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Appl Environ Microbiol. 2000 Jul;66(7):2921-7.

Antibiosis between ruminal bacteria and ruminal fungi.

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  • 1Department of Animal Sciences, Ohio Agricultural Research and Development Center, The Ohio State University, Wooster, Ohio 44691-4096, USA.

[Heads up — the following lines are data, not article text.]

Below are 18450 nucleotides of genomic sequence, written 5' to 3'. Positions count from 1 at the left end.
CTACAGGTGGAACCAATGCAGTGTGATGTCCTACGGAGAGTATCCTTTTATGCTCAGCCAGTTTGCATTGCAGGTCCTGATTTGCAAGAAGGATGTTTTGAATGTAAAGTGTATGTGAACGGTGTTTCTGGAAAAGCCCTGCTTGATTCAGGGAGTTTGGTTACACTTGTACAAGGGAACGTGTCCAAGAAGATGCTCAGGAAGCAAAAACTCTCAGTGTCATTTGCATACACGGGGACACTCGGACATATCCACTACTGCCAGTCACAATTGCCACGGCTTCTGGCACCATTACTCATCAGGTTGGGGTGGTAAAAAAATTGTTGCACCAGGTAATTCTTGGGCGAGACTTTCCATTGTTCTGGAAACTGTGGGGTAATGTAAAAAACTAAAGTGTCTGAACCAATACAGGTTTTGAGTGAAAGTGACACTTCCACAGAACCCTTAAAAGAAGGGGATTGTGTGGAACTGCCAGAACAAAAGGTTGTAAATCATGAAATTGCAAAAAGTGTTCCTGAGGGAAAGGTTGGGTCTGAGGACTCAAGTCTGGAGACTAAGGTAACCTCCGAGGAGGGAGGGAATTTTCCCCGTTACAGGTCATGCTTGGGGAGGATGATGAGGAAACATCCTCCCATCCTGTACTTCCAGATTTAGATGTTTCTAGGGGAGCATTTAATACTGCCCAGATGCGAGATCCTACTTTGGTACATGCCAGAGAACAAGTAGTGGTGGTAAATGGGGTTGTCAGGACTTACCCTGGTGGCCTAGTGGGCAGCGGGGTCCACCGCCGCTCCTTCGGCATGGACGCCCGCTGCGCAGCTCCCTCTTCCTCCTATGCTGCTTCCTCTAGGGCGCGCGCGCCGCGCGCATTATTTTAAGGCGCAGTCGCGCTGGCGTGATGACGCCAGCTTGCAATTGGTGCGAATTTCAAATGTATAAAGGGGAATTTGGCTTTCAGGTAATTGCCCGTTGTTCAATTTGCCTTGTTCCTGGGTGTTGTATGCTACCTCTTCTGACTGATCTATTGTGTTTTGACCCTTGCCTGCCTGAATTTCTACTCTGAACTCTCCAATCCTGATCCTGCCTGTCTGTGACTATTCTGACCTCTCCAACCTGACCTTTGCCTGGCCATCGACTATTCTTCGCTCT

Cellulose digestion, bacterial numbers, and fungal numbers were monitored over time in vitro by using a purified cellulose medium with and without antibiotics (penicillin and streptomycin). All fermentations were inoculated with a 1:10 dilution of whole rumen contents (WRC). Without antibiotics, cellulose digestion was higher (P < 0.01) at 24, 30, 48, and 72 h; fungi had almost disappeared by 24 h, while bacterial concentrations increased over 100-fold in 24 h and then decreased gradually up to 72 h. In those fermentations with added antibiotics, fungal concentrations increased 4-fold by 30 h and up to 42-fold at 72 h; bacterial concentrations were markedly reduced by 24 h and remained low through 72 h. Similar results were obtained with ground alfalfa as a substrate. In further studies, the in vitro fermentation of purified cellulose without antibiotics was stopped after 18 to 20 h, and the microbial population was killed by autoclaving. Antibiotics were added to half of the tubes, and all tubes were reinoculated with WRC. After 72 h, extensive cellulose digestion had occurred in those tubes without antibiotics, as compared to very low cellulose digestion with added antibiotics. The extent of this inhibition was found to increase in proportion to the length of the initial fermentation period, suggesting the production of a heat-stable inhibitory factor or factors. The inhibitory activity was present in rumen fluid, could be extracted from lyophilized rumen fluid (LRF) with water, and was stable in response to proteolytic enzymes. In addition, the water-extracted residue of LRF was found to contain growth factor activity for rumen fungi in vitro.

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